Cardinal Daniel DiNardo, President of the U.S. Conference of Catholic Bishops, and Bishop Oscar Cantú, Chairman of the Committee on International Justice and Peace, have designated Sunday, November 26, A Day of Prayer for Persecuted Christians that initiates “Solidarity in Suffering” a Week of Awareness and Education. The Bishops’ Conference is collaborating with the Knights of Columbus, Catholic Relief Services, CNEWA and Aid to the Church in Need on this observance.
For resources and more information, go to https://tinyurl.com/yaenpp6w
A master catechists reflects on the catechetical opportunities and challenges afforded by this new observance initiated by Pope Francis.
What I teach introductory morality courses, I often say toward the end of the course that one of the places in our contemporary lives where we face the greatest number of choices with profound moral consequences, to which we are often blind, is the grocery store. How we spend our money has profound moral implications.
Here are two reflections from individuals who work with the USCCB on how to be an ethical consumer.
The following comes from a CRS worker in Bangladesh
Dear Friends and Colleagues,
I send this from the very southeastern Bangladesh border, where refugee settlements are filling with thousands of people by the day as they flee devastating conflict in Myanmar. At the Shabrang Harbor early this morning, just as the sun was coming up, small boats, filled to the brim with families, came into view. Mothers were trying to hold onto their children, and adults carried elderly family members too weak to walk. People asked for any form of food — a piece of bread, a banana. They were exhausted and had clearly gone through so much to get here.
At the harbor and even across the sprawling refugee camps, the mood feels unexpectedly quiet. It’s as if people are still wrapping their minds around the significance of what happened back home, while finding their way here. The targeted attacks that the Rohingya—a minority group in Myanmar—refugees have endured have been recently described by the United Nations as ‘textbook ethnic cleansing.’ The families I meet describe it more in moments of time: running for their lives as petrol was poured on their houses before being set alight; hiding for days and nights in the forest, begging their children to keep quiet; crossing streams in the dark and holding their breath under water at any sound; losing loved ones along the way (asking me if I know if they are here in the camp, perhaps?), and longing to be together with their family in whatever shelter they can create in this new place.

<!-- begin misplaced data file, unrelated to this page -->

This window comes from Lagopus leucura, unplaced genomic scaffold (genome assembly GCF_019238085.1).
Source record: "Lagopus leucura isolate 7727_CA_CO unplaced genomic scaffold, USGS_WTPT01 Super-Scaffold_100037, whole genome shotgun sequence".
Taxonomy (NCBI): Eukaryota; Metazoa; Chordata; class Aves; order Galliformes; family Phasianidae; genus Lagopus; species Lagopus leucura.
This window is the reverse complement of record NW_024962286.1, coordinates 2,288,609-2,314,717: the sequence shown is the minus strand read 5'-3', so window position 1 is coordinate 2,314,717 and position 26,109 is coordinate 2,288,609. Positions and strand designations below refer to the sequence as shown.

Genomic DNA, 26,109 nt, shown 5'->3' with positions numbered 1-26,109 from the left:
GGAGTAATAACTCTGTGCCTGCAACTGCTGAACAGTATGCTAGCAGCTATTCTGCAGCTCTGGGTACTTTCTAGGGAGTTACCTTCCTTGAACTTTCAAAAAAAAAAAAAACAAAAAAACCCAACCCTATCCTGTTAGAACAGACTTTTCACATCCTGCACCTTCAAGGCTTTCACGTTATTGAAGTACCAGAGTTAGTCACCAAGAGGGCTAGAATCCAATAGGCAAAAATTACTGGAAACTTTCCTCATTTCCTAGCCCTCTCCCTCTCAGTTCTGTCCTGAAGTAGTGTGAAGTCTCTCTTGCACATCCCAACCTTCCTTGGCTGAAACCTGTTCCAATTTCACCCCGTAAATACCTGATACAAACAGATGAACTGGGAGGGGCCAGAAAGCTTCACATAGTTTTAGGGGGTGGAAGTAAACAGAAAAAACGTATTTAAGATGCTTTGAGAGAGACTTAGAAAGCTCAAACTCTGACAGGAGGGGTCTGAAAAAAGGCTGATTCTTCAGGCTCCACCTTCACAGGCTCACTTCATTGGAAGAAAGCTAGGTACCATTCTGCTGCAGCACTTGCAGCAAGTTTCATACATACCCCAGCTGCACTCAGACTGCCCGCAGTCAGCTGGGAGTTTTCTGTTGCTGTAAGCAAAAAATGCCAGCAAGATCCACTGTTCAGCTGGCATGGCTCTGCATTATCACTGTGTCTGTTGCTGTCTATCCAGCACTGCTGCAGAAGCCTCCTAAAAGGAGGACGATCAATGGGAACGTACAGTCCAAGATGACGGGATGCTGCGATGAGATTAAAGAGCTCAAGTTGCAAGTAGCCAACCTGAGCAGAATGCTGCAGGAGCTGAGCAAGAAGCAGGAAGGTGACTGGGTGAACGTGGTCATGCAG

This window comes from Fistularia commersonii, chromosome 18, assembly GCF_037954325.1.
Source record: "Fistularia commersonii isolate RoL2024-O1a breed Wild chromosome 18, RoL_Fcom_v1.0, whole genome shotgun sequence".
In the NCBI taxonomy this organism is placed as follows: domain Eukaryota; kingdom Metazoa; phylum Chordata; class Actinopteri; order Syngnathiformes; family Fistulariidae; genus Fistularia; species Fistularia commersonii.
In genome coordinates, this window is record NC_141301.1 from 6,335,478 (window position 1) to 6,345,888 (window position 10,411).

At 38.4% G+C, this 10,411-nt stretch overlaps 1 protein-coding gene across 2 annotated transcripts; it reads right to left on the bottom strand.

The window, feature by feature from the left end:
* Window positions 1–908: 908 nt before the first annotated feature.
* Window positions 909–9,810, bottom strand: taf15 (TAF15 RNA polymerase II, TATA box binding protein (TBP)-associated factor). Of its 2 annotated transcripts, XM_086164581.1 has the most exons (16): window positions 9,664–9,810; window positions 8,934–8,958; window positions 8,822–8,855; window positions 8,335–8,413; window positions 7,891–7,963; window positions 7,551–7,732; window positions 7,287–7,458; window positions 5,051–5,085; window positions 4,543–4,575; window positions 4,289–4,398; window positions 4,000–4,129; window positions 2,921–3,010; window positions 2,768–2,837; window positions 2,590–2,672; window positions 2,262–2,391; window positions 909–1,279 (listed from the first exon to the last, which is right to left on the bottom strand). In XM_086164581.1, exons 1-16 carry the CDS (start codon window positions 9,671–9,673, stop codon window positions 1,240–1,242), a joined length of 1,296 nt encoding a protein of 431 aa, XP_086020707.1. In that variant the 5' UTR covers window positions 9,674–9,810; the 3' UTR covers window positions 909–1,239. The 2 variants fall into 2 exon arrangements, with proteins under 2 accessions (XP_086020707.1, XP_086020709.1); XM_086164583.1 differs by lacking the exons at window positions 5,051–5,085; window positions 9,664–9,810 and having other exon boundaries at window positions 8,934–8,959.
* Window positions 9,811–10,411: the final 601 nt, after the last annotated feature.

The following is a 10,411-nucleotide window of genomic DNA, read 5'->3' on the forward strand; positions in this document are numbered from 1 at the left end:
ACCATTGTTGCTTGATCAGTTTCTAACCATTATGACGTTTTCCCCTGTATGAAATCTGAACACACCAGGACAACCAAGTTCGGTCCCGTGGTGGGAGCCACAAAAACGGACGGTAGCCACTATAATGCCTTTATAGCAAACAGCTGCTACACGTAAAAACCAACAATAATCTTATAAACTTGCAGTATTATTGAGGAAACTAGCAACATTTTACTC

More than 600,000 Rohingya refugees have arrived in Bangladesh—since August. The area of the sprawling, intertwined camps was just greenery and hillside back in July. It’s here where Caritas Bangladesh, CRS’ key partner for decades in the country, is providing truly life-saving relief – currently to 70,000 people. First and foremost, we are providing a two-month food supply to families. Our support will expand per needs on the ground, and likely prioritize safe shelter, clean water and sanitation, and dignified camp infrastructure.
But, what will happen in the long-term is unknown. It is unclear whether these families will have a safe option to return home, which is what most say they prefer, or if they will be able to support themselves and build a life here. But, for now, people express relief to have a safe place to sleep and food to eat. Their children can make noise here. And, life goes on: A refugee and midwife, with whom I spent an entire day, has delivered four newborns since arriving in August. “When I see a new life come into the world, I feel it is a gift from God,” she told me. And, on the other side of the camp is a growing cemetery, where a woman I met had recently buried her father-in-law.
I share this with you to thank you for all that you do, and a to let you know how much your support makes a difference in people’s lives and in backdrops like this. I only wish you could be here, too – to meet these families and hear their voices, and so they could also meet you and know there are people out there who are aware of their situation, and who might be thinking of and praying for them at this turning point in their lives.
I share these two short video clips below from the past couple of days:
Please keep the Rohingya people, and the Bangladeshi people supporting them, in your thoughts and prayers.
Modern secularists have a tendency to blame many social evils on organized religion. While some accusations certainly are grounded in a sad historical reality, modern secularists seem to have some amnesia regarding the consequences of their own position.
A helpful reminder:
One of the least well understood, but critically important, doctrines is the doctrine of Original Sin. The following article does a masterful job of explaining the classic doctrine and then explaining why it makes sense to say that racism is America’s original sin.
Noted Catholic commentator John Allen writes about what he learned about evangelization from his collaboration with Bishop Robert Barron.
In Greek, the word for what we call the Sacraments is mysterion – mystery. When we catechize on the Sacraments, we would do well to help people engage the idea of mystery rather than being overly didactic.